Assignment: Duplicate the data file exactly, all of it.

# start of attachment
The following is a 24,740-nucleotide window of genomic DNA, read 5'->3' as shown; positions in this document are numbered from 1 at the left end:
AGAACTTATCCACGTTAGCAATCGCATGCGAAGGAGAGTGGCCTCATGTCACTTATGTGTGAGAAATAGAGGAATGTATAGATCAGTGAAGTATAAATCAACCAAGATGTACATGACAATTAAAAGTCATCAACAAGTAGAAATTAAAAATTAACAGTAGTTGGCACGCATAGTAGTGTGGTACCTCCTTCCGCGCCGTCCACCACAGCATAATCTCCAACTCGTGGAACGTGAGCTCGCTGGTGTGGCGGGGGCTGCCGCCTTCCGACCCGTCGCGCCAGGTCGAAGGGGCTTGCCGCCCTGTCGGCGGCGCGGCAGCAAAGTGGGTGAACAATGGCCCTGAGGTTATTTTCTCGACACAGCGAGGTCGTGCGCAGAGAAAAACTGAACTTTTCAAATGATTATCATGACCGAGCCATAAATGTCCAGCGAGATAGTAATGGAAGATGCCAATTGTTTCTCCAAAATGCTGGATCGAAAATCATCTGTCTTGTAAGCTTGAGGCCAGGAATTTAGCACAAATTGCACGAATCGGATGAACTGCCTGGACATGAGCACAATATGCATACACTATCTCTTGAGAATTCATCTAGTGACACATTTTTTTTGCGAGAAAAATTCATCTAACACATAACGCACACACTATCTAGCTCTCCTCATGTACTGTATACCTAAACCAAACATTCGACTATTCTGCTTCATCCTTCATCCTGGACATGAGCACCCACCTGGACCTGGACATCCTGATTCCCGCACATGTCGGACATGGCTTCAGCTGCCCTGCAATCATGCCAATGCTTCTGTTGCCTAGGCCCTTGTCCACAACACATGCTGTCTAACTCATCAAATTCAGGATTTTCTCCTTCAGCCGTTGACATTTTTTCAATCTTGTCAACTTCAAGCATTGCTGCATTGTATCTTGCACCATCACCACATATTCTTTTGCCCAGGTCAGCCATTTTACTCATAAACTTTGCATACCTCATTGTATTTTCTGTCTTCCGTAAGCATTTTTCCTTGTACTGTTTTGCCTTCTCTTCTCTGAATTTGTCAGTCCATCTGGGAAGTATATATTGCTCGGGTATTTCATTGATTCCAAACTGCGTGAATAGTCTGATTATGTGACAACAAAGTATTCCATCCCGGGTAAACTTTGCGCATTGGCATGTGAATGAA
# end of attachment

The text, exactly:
The following is a 24,740-nucleotide window of genomic DNA, read 5'->3' as shown; positions in this document are numbered from 1 at the left end:
AGAACTTATCCACGTTAGCAATCGCATGCGAAGGAGAGTGGCCTCATGTCACTTATGTGTGAGAAATAGAGGAATGTATAGATCAGTGAAGTATAAATCAACCAAGATGTACATGACAATTAAAAGTCATCAACAAGTAGAAATTAAAAATTAACAGTAGTTGGCACGCATAGTAGTGTGGTACCTCCTTCCGCGCCGTCCACCACAGCATAATCTCCAACTCGTGGAACGTGAGCTCGCTGGTGTGGCGGGGGCTGCCGCCTTCCGACCCGTCGCGCCAGGTCGAAGGGGCTTGCCGCCCTGTCGGCGGCGCGGCAGCAAAGTGGGTGAACAATGGCCCTGAGGTTATTTTCTCGACACAGCGAGGTCGTGCGCAGAGAAAAACTGAACTTTTCAAATGATTATCATGACCGAGCCATAAATGTCCAGCGAGATAGTAATGGAAGATGCCAATTGTTTCTCCAAAATGCTGGATCGAAAATCATCTGTCTTGTAAGCTTGAGGCCAGGAATTTAGCACAAATTGCACGAATCGGATGAACTGCCTGGACATGAGCACAATATGCATACACTATCTCTTGAGAATTCATCTAGTGACACATTTTTTTTGCGAGAAAAATTCATCTAACACATAACGCACACACTATCTAGCTCTCCTCATGTACTGTATACCTAAACCAAACATTCGACTATTCTGCTTCATCCTTCATCCTGGACATGAGCACCCACCTGGACCTGGACATCCTGATTCCCGCACATGTCGGACATGGCTTCAGCTGCCCTGCAATCATGCCAATGCTTCTGTTGCCTAGGCCCTTGTCCACAACACATGCTGTCTAACTCATCAAATTCAGGATTTTCTCCTTCAGCCGTTGACATTTTTTCAATCTTGTCAACTTCAAGCATTGCTGCATTGTATCTTGCACCATCACCACATATTCTTTTGCCCAGGTCAGCCATTTTACTCATAAACTTTGCATACCTCATTGTATTTTCTGTCTTCCGTAAGCATTTTTCCTTGTACTGTTTTGCCTTCTCTTCTCTGAATTTGTCAGTCCATCTGGGAAGTATATATTGCTCGGGTATTTCATTGATTCCAAACTGCGTGAATAGTCTGATTATGTGACAACAAAGTATTCCATCCCGGGTAAACTTTGCGCATTGGCATGTGAATGAA